When I tell people about Tales of the Cocktail, they either get it right away or seem puzzled by the whole thing. To some, the idea of a conference on the subject of cocktails simply does not compute. What is there to talk about? How could this topic not be exhausted after a few minutes? Who comes to this thing anyway — bartenders? makers of spirits? aficionados? (Yes to all three, by the way.) I hope the following smattering of highlights gives some indication of the breadth of the event, but know that I have only scratched the surface.
My favorite seminar, without question, was “Beyond Punch: Colonial American Drinks.” Since I interviewed Wayne Curtis in advance, I thought I knew what to expect. I was not prepared, however, for the sight of Mr. Curtis in full colonial getup, complete with tri-cornered hat, a look he described as “Yankee Doodle Douchebag.” Nor was I prepared for the flavor of drinks like the Calibogus or the Stone Fence. (Actually, J mixed the latter way back in ’92 according to a recipe that I know now is highly suspect.) Not that I was particularly wild about any of these drinks, but they all had interesting flavors that transported me mentally to another time. Wayne Curtis was a consummate showman, managing somehow to evoke the fascination of bygone days while also maintaining a sense of (hilarious) ironic detachment.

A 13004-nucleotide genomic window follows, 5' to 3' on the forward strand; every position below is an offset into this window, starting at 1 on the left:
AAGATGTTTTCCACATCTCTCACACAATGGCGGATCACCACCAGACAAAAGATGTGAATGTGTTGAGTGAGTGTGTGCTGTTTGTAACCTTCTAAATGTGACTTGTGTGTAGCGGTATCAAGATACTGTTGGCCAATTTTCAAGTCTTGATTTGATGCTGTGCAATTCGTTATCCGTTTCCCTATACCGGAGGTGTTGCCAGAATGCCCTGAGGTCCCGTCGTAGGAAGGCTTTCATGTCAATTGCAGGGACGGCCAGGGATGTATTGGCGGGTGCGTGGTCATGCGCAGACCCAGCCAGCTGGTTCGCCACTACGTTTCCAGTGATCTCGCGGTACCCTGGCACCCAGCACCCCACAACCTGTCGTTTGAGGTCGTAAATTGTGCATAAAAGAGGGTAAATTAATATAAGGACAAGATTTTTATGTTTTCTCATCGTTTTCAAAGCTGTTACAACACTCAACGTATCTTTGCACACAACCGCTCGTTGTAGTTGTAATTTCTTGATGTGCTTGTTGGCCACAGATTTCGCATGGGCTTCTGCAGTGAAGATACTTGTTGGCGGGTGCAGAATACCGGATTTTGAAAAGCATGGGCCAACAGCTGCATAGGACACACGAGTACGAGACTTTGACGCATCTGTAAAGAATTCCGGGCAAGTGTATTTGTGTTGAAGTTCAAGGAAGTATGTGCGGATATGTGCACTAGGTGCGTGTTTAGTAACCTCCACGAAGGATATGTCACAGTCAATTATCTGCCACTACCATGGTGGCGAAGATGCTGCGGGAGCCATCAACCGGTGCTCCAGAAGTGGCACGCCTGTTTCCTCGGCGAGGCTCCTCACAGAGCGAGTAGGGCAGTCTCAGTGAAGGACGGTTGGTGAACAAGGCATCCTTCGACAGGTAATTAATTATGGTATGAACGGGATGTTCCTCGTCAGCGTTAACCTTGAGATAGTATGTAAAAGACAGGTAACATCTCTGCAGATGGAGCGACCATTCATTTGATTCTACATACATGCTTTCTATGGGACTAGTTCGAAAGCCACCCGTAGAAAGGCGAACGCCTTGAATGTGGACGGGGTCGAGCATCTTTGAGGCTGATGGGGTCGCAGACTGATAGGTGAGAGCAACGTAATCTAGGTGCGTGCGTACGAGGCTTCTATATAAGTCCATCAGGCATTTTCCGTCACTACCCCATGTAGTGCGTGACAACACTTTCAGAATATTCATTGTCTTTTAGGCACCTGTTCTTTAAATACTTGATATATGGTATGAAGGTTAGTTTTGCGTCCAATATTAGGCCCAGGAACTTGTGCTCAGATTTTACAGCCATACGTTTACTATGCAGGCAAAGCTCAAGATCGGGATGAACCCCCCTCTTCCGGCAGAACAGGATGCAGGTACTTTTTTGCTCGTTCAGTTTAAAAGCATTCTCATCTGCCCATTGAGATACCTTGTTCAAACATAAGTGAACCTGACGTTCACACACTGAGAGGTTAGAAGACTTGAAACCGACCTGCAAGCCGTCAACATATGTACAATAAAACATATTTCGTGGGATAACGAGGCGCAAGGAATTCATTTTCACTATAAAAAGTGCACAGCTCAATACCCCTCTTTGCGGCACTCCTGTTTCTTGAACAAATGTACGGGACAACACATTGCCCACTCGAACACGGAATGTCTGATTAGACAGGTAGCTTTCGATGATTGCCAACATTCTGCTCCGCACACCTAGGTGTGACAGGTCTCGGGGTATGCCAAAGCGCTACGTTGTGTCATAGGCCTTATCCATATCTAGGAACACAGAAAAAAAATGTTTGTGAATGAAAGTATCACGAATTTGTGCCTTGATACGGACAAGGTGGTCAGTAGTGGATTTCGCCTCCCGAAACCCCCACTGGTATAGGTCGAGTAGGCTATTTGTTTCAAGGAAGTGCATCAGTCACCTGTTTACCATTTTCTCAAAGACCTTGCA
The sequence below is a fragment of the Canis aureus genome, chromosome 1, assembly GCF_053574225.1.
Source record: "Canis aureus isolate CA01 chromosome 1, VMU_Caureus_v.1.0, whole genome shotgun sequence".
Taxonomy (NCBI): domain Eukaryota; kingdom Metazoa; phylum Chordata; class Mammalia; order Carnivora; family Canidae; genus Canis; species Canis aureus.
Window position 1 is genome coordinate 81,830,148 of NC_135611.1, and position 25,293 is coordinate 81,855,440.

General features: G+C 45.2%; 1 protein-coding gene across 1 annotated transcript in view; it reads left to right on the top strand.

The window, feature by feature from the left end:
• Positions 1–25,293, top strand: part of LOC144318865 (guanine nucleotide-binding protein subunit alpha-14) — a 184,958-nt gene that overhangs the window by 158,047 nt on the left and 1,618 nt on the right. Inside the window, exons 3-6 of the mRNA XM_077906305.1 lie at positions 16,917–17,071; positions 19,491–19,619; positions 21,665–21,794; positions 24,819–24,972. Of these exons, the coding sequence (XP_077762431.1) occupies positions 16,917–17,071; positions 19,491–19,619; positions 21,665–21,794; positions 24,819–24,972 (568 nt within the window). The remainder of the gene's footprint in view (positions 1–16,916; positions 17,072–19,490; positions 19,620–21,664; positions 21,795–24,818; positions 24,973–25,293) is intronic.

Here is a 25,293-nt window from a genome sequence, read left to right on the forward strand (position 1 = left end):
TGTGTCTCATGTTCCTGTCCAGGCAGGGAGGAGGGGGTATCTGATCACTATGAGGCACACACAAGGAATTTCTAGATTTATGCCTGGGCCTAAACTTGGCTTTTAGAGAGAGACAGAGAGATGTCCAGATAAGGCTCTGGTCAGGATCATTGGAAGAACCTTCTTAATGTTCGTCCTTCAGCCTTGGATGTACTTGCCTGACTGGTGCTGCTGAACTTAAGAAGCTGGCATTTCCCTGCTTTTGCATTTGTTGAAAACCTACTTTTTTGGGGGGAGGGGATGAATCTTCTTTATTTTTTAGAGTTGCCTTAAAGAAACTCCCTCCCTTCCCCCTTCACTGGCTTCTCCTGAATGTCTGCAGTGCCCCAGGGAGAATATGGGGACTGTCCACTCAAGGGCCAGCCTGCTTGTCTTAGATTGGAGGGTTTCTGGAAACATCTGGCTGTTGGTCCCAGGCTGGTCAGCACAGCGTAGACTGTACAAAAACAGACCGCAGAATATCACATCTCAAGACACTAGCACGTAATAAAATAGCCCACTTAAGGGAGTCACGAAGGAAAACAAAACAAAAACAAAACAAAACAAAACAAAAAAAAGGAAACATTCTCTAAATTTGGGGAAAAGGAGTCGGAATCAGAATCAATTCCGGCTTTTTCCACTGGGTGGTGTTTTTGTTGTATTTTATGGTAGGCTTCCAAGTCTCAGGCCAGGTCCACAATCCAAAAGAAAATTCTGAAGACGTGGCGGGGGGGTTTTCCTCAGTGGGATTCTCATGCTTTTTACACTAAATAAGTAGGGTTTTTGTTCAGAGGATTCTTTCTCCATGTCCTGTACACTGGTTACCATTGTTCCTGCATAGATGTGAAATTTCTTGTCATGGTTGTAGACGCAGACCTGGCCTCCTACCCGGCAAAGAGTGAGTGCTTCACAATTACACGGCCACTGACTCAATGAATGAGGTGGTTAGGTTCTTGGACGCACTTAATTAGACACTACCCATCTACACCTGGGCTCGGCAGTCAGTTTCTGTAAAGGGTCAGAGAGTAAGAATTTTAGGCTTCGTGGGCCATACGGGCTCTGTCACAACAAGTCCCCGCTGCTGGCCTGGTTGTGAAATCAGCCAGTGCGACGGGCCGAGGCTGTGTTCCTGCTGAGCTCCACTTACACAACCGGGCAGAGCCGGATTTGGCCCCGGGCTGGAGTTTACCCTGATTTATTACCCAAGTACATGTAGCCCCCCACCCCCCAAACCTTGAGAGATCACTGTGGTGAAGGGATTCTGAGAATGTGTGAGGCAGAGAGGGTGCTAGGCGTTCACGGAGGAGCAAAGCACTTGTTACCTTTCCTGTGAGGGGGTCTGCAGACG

The grand culmination of this session was the making of an old-fashioned ale flip. This involved thrusting a red hot poker into a jug filled with ale, rum and molasses. I was conscripted into service holding a second mic for the moment of truth, and it was indeed a glorious moment when the sound of boiling booze filled the air. As noted elsewhere, “the seething iron made the liquor foam and bubble and mantle high, and gave it the burnt, bitter taste so dearly loved.” I only wish I’d had the presence of mind to record it myself.
Oh wait, I did.
The recording doesn’t really do justice to the sound. I guess you had to be there. (Todd Price was there and he wrote about it too.)
Another highlight of the conference was the Negroni seminar (see previous interview). Paul Clarke made a convincing case for regarding the Negroni as the first modern cocktail, born of the collision of the European aperitif tradition and the American cocktail tradition. He event went so far as to call it a Cubist drink.
It was most enlightening to hear from Luca Picchi, in translation via Livio Lauro. Luca is probably the world’s foremost expert on the history of this cocktail, and his book should be in English available soon. Watch for it. Personally I was just grateful to learn that a Negroni really should be built on the rocks, not shaken.
Livio is no slouch either, and he endeared himself to me forever with the following remark:
The American palette has changed. We’ve gone from sweet to bitter.
Just as I suspected.
The Negroni was created by dropping soda water from the Americano in favor of gin. But what if you like the fizz? This problem was neatly resolved by the first public deployment of the Perlini system, which can carbonate cocktails just by shaking ’em.
Stanislav Vadrna is the Guru of Swizzle.
I don’t just say that as a lame cliche. The man evinced a surprisingly spiritual approach to swizzling. It’s not something you see much in the cocktail context. Stanislav abjured his followers to find their center, feel the love, and “be here now.” And you can’t argue with the results.
More to come.